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History and Development of TCM (II)
Addtime:2016-11-02 14:29:09 Hit:513




In the Jin and Yuan Dynasties, there appeared four great medical schools represented by Liu Wansu (1120-1200), Zhang Congzheng (1156-1228), Li Gao (1180-1251) and Zhu Zhenheng (1281-1358). Liu Wansu believed that “fire-heat” was the main cause of a variety of diseases and these diseases should be treated with drugs cold and cool in nature. So his theory was known as the “School of Cold and Cool”. Zhang Congzheng believed that all diseases were caused by exogenous pathogenic factors and advocated that pathogenic factors should be driven out by means of diaphoresis, emesis and purgation. For this reason his theory was known as the “School of Purgation”. Li Gao held that “internal impairment of the spleen and stomach would bring about various diseases” and emphasized that the most important thing in clinical treatment was to warm and invigorate the spleen and stomach. And therefore he was regarded as the founder of the “School of Reinforcing the Earth”. Zhu Zhenheng believed that “yang is usually excessive while yin is frequently deficient” and advocated the remedies of nourishing yin and reducing fire in treatment of disease. That is why his theory was known as the “School of Nourish Yin”.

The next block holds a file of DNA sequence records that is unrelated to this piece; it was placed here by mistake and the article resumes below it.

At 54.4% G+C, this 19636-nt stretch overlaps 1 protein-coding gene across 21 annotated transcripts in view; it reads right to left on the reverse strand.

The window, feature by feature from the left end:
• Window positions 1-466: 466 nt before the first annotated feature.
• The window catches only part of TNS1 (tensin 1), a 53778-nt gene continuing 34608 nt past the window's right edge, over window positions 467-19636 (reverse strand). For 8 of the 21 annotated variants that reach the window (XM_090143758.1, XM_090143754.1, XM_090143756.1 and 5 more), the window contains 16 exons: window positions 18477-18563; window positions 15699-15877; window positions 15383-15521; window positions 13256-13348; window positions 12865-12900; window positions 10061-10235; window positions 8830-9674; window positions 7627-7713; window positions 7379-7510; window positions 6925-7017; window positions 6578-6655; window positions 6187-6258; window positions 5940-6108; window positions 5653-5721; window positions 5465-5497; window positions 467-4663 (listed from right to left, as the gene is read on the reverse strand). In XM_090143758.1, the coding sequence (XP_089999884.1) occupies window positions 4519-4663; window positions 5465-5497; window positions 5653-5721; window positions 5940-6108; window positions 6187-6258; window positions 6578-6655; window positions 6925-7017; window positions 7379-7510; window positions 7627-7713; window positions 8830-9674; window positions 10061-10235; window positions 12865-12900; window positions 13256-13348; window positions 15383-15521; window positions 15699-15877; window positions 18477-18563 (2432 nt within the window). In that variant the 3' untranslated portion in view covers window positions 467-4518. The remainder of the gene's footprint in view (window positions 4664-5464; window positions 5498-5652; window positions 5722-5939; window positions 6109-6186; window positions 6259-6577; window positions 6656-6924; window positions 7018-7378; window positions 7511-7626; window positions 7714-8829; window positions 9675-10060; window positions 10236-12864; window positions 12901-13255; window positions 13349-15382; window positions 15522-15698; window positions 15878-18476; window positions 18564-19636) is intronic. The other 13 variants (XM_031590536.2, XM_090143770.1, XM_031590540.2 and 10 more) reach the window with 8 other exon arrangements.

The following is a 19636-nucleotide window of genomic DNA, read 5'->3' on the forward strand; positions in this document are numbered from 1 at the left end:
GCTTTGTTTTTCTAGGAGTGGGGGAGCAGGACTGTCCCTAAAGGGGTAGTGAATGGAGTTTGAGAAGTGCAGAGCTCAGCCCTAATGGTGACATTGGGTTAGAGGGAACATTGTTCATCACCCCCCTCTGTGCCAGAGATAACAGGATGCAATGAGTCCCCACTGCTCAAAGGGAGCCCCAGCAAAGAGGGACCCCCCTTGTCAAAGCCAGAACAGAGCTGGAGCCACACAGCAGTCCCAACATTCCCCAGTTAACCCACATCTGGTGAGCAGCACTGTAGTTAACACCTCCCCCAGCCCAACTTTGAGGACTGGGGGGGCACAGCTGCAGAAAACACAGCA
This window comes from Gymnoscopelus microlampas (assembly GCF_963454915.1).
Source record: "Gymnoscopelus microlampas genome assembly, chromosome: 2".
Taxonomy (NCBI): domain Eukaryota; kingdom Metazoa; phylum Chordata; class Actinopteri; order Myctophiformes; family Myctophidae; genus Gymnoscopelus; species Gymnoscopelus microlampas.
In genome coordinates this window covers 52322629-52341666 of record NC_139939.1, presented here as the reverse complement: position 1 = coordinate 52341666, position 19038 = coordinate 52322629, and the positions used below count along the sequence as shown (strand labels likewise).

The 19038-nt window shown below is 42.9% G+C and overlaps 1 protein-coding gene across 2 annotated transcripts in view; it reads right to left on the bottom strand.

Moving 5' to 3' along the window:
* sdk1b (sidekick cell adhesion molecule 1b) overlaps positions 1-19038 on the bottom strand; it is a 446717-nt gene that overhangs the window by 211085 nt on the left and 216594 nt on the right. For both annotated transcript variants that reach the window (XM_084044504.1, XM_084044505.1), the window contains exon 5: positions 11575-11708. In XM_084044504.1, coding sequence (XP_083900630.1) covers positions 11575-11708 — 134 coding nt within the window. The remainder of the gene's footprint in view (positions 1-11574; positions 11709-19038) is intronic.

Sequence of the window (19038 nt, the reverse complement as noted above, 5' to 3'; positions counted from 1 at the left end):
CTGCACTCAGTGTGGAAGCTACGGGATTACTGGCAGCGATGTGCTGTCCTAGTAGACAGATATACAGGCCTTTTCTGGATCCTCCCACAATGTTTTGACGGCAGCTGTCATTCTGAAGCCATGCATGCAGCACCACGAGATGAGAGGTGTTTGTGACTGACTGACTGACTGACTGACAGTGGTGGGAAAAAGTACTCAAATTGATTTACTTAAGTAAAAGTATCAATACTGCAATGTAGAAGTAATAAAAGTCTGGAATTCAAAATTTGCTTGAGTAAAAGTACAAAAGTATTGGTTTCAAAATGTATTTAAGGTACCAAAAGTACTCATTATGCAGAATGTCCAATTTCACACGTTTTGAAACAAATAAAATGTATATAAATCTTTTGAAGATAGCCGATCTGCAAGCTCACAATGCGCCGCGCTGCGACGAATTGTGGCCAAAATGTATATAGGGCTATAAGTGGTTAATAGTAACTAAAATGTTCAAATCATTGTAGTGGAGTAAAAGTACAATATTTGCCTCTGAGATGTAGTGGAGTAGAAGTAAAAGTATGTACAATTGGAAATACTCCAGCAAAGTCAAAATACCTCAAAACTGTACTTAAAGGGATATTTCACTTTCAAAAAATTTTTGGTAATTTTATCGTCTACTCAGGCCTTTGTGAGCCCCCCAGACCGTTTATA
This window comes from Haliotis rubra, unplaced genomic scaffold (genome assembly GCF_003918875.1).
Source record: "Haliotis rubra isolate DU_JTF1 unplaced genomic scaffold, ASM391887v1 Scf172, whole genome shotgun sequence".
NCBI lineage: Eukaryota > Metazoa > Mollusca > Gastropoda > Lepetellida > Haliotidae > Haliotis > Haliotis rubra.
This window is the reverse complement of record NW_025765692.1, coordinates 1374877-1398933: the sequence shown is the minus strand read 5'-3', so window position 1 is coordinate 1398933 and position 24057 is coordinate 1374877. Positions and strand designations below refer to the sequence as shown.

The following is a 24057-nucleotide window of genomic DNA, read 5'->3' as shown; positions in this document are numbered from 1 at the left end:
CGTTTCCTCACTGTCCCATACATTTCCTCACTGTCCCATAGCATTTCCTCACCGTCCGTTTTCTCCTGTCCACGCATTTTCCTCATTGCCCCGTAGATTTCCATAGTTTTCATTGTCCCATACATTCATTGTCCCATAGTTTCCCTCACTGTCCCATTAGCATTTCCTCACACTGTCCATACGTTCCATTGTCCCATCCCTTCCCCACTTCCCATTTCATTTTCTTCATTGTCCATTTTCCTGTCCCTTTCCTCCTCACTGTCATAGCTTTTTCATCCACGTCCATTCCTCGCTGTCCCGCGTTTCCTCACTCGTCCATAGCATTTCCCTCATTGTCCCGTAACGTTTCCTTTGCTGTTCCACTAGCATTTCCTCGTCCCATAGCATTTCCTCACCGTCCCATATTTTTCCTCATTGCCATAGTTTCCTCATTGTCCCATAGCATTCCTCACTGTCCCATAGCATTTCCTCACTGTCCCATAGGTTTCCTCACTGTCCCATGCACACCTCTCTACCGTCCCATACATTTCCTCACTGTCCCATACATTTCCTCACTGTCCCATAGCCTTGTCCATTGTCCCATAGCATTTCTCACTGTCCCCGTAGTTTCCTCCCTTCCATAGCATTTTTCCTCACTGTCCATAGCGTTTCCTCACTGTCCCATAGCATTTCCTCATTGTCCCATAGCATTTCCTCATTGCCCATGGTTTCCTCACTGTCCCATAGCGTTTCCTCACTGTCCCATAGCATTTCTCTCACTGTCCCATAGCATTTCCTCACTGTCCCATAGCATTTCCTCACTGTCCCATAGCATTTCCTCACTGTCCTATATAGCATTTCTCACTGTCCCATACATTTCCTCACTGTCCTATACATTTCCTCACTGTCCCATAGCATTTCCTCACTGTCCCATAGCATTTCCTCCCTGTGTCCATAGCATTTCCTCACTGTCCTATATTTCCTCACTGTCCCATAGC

Li Shizhen (1518-1593), a famous physician and pharmacologist in the Ming Dynasty, wrote Bencao Gangmu (Compendium of Materia Medica). This book consists of 52 volumes in which 1892 medicinal herbs, over 11000 prescriptions and 1100 illustrations of medicinal items are presented. It deals with the knowledge of many subjects, such as botany, zoology, mineralogy, physics, astronomy and meteorology. This book is recognized as a monumental work in the history of Chinese material medica and a great contribution to the development of pharmacology in the world.

 

Owing to the wanton massacre of infectious diseases, there emerged the School of Warm Diseases in the Ming and Qing Dynasties dealing with diagnosis, prevention and treatment of warm diseases.

 

After the opium War (1840-1842) Western medicine began to disseminate in China, exerting certain influence on the practice of TCM. Some Chinese medical experts tried to combine TCM with Western medicine. Yixve Zhongzhong Canxi Lu (Records of Traditional Chinese and Western Medicine in Combination) written by Zhang Xichun is a good representative monogragh in this field.

 

After the founding of the People’s Republic of China in 1949, great progress in theoretical study and clinical research of TCM has been made with modern scientific methods and advanced technology by doctors, researchers and other scientists.

 


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